Becoming a dentist is definitely not a job for everyone. It requires you to have your hands in people’s mouths all day, exposed to humanity’s worst habits — and the ensuing bad breath. You also have to have a sharp eye to spot potentially dangerous medical problems instead of simply fixing teeth. This isn’t always the case, and being a dentist also has the extremely rewarding aspect of making people feel immensely better. It’s a job that takes a lot of effort and determination, but sets you up with a very handsome paycheck at the end of the day.
Step 1: Applying to Dental School and Getting Your Education
There are many careers in the United States that don’t absolutely necessitate a degree, with backdoors open.
Dentistry is not one of them.
No matter what you studied for your undergrad, you’re going to have to get another four-year degree, with this one coming from an accredited dental school: either a DDS (Doctor of Dental Surgery) or DMD (Doctor of Dental Medicine). But before you can even apply, you’ll have to write and pass the Dental Admissions Test (DAT), which is the dentistry version of the MCAT.
Other Things to Keep in Mind
Because you’ll be competing for a job at a really high level, you’ll need to make yourself stand out from your peers. One way of doing this is to completely immerse yourself in extracurriculars and volunteering, as it’ll show that you not only have a passion for it, but also experience.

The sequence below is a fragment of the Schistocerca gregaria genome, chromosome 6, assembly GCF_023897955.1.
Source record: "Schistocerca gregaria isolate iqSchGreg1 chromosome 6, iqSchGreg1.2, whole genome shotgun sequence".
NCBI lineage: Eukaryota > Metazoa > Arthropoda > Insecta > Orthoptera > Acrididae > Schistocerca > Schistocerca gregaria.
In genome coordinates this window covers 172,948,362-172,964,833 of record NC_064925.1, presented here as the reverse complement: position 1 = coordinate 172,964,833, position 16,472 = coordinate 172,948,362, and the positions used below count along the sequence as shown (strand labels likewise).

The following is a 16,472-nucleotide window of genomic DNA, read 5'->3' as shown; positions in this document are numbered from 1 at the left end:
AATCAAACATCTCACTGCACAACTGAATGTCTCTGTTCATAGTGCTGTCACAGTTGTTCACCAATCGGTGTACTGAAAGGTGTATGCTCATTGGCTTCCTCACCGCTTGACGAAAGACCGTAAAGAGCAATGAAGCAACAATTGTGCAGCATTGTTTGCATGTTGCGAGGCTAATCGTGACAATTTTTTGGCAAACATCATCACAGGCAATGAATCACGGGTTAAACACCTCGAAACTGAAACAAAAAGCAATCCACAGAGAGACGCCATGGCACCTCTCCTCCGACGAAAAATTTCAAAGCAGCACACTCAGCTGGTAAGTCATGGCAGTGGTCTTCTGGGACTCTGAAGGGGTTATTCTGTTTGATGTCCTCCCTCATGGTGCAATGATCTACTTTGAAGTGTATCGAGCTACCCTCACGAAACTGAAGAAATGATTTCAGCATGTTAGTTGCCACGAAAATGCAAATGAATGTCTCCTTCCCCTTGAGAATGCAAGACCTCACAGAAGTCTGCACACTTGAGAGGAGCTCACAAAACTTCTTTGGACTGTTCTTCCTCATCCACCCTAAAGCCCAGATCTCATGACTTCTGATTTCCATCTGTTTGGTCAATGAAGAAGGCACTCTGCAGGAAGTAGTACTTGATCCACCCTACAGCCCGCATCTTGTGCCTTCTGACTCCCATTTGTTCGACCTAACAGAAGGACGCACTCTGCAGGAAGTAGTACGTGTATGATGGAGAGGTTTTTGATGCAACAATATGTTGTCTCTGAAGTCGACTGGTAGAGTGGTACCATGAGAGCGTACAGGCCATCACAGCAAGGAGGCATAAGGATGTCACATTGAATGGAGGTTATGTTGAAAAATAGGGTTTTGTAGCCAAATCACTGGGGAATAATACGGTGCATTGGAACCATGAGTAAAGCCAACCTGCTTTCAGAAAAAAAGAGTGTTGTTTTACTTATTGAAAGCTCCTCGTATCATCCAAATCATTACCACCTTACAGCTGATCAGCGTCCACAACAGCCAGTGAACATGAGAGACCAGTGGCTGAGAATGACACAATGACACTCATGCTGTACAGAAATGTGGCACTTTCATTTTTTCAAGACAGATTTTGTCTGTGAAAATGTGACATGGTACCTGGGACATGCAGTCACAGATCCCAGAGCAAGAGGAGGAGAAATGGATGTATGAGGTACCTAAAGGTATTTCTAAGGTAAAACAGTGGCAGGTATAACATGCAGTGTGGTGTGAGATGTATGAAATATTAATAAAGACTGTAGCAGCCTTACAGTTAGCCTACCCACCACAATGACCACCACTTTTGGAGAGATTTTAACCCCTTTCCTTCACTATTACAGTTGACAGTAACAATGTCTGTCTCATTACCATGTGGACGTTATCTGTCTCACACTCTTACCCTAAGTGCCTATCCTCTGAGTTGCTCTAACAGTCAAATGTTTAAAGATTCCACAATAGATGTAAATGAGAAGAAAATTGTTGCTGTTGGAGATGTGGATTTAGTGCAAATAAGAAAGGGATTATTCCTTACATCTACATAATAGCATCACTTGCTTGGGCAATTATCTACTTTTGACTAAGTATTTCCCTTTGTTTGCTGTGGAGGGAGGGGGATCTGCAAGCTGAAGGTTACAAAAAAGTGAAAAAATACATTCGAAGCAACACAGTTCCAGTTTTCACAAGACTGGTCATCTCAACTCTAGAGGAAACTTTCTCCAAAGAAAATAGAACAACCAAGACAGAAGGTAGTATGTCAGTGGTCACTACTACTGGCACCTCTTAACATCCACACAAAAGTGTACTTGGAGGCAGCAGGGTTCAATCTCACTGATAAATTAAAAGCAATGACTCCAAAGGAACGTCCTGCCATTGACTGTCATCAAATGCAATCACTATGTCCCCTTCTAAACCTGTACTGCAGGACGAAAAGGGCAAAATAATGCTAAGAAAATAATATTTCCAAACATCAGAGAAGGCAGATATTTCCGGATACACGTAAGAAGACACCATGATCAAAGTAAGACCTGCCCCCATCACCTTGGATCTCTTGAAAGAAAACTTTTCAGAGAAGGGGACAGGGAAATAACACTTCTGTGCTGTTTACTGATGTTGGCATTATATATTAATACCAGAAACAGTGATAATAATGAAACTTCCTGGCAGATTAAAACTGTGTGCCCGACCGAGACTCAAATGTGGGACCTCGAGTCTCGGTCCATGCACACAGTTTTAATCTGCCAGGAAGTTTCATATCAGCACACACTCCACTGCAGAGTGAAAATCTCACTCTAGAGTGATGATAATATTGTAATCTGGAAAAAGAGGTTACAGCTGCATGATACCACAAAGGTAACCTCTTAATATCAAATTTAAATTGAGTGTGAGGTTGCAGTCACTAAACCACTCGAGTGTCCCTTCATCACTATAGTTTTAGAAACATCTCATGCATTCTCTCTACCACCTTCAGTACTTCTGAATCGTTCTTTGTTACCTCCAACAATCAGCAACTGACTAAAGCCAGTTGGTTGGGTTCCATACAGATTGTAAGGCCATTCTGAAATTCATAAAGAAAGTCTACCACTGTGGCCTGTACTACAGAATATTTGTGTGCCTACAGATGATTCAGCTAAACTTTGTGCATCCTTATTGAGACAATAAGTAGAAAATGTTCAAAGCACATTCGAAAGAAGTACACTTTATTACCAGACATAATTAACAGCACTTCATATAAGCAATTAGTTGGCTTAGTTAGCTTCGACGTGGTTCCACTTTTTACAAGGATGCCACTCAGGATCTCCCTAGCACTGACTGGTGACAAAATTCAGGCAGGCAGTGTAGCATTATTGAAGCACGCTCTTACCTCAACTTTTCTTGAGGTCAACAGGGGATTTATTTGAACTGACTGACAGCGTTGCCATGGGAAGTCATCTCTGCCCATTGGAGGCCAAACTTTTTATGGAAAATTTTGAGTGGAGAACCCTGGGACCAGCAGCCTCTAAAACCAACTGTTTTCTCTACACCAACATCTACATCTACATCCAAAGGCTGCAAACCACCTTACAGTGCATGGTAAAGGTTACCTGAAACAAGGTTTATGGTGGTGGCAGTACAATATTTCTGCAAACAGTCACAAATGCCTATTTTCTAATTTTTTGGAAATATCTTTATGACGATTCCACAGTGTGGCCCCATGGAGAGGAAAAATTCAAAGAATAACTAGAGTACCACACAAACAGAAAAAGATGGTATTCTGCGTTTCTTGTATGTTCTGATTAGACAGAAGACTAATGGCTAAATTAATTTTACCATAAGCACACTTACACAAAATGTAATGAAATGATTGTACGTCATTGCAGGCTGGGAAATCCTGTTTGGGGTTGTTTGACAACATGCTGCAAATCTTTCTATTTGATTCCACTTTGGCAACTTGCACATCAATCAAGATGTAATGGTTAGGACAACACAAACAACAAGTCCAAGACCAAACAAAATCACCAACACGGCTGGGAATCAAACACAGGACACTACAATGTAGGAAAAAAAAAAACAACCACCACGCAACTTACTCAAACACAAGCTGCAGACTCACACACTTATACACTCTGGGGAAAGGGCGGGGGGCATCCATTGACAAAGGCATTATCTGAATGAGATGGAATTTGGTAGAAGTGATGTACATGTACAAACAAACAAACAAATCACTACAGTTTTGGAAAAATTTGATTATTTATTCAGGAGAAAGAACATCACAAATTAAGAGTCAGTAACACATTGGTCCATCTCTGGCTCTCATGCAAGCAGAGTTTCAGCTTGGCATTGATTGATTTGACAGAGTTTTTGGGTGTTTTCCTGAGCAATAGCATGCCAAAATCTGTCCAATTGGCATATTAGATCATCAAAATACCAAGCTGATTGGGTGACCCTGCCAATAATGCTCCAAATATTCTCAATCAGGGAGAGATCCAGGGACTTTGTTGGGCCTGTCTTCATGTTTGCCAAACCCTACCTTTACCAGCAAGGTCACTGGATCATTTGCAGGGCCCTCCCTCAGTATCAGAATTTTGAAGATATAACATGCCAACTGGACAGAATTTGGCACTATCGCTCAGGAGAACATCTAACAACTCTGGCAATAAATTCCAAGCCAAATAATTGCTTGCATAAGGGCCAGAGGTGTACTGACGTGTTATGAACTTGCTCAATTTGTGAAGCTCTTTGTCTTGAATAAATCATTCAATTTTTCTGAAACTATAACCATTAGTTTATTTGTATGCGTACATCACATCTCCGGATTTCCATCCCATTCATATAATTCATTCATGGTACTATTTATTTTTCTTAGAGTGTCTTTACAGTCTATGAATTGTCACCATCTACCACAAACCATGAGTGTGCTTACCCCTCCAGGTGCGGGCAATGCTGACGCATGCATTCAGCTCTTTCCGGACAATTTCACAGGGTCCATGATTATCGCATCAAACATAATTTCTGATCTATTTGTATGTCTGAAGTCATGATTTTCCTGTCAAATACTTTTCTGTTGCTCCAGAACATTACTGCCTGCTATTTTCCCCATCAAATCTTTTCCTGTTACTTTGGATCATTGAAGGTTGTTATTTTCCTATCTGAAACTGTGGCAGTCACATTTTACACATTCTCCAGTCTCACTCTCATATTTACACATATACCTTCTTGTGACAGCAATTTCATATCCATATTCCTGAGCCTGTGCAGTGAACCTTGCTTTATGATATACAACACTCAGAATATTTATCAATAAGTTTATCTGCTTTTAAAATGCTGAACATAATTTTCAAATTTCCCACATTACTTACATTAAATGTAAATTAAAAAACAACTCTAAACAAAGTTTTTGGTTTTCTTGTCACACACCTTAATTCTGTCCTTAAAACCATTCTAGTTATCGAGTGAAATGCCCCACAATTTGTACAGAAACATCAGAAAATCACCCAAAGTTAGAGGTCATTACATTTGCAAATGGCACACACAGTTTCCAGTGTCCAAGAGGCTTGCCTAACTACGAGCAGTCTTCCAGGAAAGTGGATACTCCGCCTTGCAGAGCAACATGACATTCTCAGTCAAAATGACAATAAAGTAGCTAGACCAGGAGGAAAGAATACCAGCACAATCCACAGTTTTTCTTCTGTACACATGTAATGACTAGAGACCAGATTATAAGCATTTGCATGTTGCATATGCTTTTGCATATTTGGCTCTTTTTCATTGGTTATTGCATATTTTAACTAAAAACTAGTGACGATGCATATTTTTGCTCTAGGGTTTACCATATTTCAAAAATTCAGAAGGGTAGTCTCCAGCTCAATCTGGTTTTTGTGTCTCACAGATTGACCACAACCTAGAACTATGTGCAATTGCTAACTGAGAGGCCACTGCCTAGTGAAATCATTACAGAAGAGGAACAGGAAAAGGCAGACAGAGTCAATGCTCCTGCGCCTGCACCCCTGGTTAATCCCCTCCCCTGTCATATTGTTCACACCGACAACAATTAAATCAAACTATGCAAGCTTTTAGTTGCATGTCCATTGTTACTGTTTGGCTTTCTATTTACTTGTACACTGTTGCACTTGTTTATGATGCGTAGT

Step 2: Become Licensed
Congratulations — you’ve written your DAT, been accepted to a dental school, and graduated with your degree. However, the work isn’t over yet. The American Dental Association requires all dentists to be licensed, and this means successfully writing the National Board Dentist Examinations.
Although each state varies in the totality of what you need to become a dentist, one standard is the exam being divided up in two parts to cover everything in dental sciences, ethics, and clinical procedures.
And after that, you’ll still need to pass a practical examination. But once that’s done, you’re ready to start practicing.
Job and Salary Prospects
It’s no secret that becoming a dentist is a sure route to a steady, well-paying career that affords you many open doors. It’s a job that lets you work anywhere in the world, setting up a comfortable retirement for the day when you decide to close the doors on your practice.
Using information from the 2012 Bureau of Labor Statistics, we can see the following:
Median salary: $145,240 a year
Average salary: $163,000
Low end: $74,130 a year
Top end: $187,999 a year
And if you’re wondering where you should move to set up your practice so you can maximize your salary, here are your top five cities:
Tyler, Texas: Median salary of $250,000+ a year
Odessa, Texas: Median salary of $250,000+ a year
Nashua, New Hampshire: Median salary of $250,000+ a year
Holland, Michigan: Median salary of $250,000+ a year
Spokane, Washington: Median salary of $250,000+ a year